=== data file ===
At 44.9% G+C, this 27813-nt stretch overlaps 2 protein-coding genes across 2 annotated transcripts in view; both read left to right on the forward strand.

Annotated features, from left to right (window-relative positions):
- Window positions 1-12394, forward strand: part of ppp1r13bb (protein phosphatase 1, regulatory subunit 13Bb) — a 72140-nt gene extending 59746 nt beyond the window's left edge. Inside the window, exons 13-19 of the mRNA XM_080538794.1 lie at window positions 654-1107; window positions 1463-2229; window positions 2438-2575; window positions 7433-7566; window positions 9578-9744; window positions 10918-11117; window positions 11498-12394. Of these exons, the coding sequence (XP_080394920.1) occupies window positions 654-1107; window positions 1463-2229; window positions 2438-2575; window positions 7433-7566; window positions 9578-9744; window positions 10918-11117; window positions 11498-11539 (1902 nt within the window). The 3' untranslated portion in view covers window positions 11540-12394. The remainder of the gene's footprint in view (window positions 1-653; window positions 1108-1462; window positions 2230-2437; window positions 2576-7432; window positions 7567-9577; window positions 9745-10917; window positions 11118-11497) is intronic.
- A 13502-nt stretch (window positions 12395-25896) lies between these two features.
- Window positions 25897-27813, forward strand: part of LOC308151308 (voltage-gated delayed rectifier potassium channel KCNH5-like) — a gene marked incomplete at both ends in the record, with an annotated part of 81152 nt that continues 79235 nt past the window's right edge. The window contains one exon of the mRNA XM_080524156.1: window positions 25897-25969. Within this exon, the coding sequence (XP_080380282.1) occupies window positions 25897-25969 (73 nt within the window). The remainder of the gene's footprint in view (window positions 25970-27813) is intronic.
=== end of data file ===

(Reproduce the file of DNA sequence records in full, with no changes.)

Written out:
At 44.9% G+C, this 27813-nt stretch overlaps 2 protein-coding genes across 2 annotated transcripts in view; both read left to right on the forward strand.

Annotated features, from left to right (window-relative positions):
- Window positions 1-12394, forward strand: part of ppp1r13bb (protein phosphatase 1, regulatory subunit 13Bb) — a 72140-nt gene extending 59746 nt beyond the window's left edge. Inside the window, exons 13-19 of the mRNA XM_080538794.1 lie at window positions 654-1107; window positions 1463-2229; window positions 2438-2575; window positions 7433-7566; window positions 9578-9744; window positions 10918-11117; window positions 11498-12394. Of these exons, the coding sequence (XP_080394920.1) occupies window positions 654-1107; window positions 1463-2229; window positions 2438-2575; window positions 7433-7566; window positions 9578-9744; window positions 10918-11117; window positions 11498-11539 (1902 nt within the window). The 3' untranslated portion in view covers window positions 11540-12394. The remainder of the gene's footprint in view (window positions 1-653; window positions 1108-1462; window positions 2230-2437; window positions 2576-7432; window positions 7567-9577; window positions 9745-10917; window positions 11118-11497) is intronic.
- A 13502-nt stretch (window positions 12395-25896) lies between these two features.
- Window positions 25897-27813, forward strand: part of LOC308151308 (voltage-gated delayed rectifier potassium channel KCNH5-like) — a gene marked incomplete at both ends in the record, with an annotated part of 81152 nt that continues 79235 nt past the window's right edge. The window contains one exon of the mRNA XM_080524156.1: window positions 25897-25969. Within this exon, the coding sequence (XP_080380282.1) occupies window positions 25897-25969 (73 nt within the window). The remainder of the gene's footprint in view (window positions 25970-27813) is intronic.